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Collection Number: 13
Collection Name: Bailey, Warren, Papers
Earliest Date: 1933
Latest Date: 1976
Linear Feet: 7
Collection Description: The Warren Bailey Papers include correspondence and information on meetings attended, unpublished reports by various authors on topics such as food production and farms, published reports by Bailey and various authors, and hand written reports and notes from college classes he attended on economics.
Historical or Biographical Sketch: Warren R. Bailey (1910-1984) joined the U.S. Department of Agriculture (USDA) in 1938 as an agricultural economist working in the Bureau of Agricultural Economics (BAE) in Milwaukee, Wisconsin; Chicago, Illinois; and then Berkeley, California; before moving to Washington, D.C., in 1952. During the 1950s, he conducted research on farming problems in the western states. In the late 1960s he served as acting chief of the Production Adjustments Division of the Economic Research Service (ERS). Bailey worked at USDA for 36 years, retiring in 1974 as the deputy director of the Commodity Economics Division of ERS.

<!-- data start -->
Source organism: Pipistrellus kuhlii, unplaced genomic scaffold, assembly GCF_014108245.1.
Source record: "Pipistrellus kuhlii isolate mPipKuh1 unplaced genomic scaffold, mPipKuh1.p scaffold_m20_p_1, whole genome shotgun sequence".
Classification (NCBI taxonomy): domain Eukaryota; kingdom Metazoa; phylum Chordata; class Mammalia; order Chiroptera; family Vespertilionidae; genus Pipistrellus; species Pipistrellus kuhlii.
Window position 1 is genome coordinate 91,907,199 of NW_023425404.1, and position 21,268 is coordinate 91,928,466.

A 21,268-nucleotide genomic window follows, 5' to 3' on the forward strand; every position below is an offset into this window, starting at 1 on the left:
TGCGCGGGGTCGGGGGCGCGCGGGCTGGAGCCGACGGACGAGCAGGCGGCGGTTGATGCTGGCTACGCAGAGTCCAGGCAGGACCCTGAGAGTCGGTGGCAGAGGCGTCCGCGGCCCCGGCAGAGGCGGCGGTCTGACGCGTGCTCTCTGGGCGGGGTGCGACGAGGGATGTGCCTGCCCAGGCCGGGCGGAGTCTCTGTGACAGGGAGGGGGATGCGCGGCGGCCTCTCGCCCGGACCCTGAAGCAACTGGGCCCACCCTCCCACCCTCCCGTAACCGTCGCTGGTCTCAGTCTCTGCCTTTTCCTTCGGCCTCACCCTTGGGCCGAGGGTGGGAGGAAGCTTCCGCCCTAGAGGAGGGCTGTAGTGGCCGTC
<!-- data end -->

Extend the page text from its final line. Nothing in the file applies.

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Collection Number: 30
Collection Name: Brooks, Emerson Merlyn, Papers
Earliest Date: 1913
Latest Date: 1972
Linear Feet: 17.5
Collection Description: The Emerson Merlyn Brooks Papers contain the original manuscript material, worksheets, photographs, and maps relating to the book The Growth of a Nation; A Pictorial Review of the United States from Colonial Days to the Present, 1956. There are also materials intended for use in a book called Pictorial Agriculture-USA.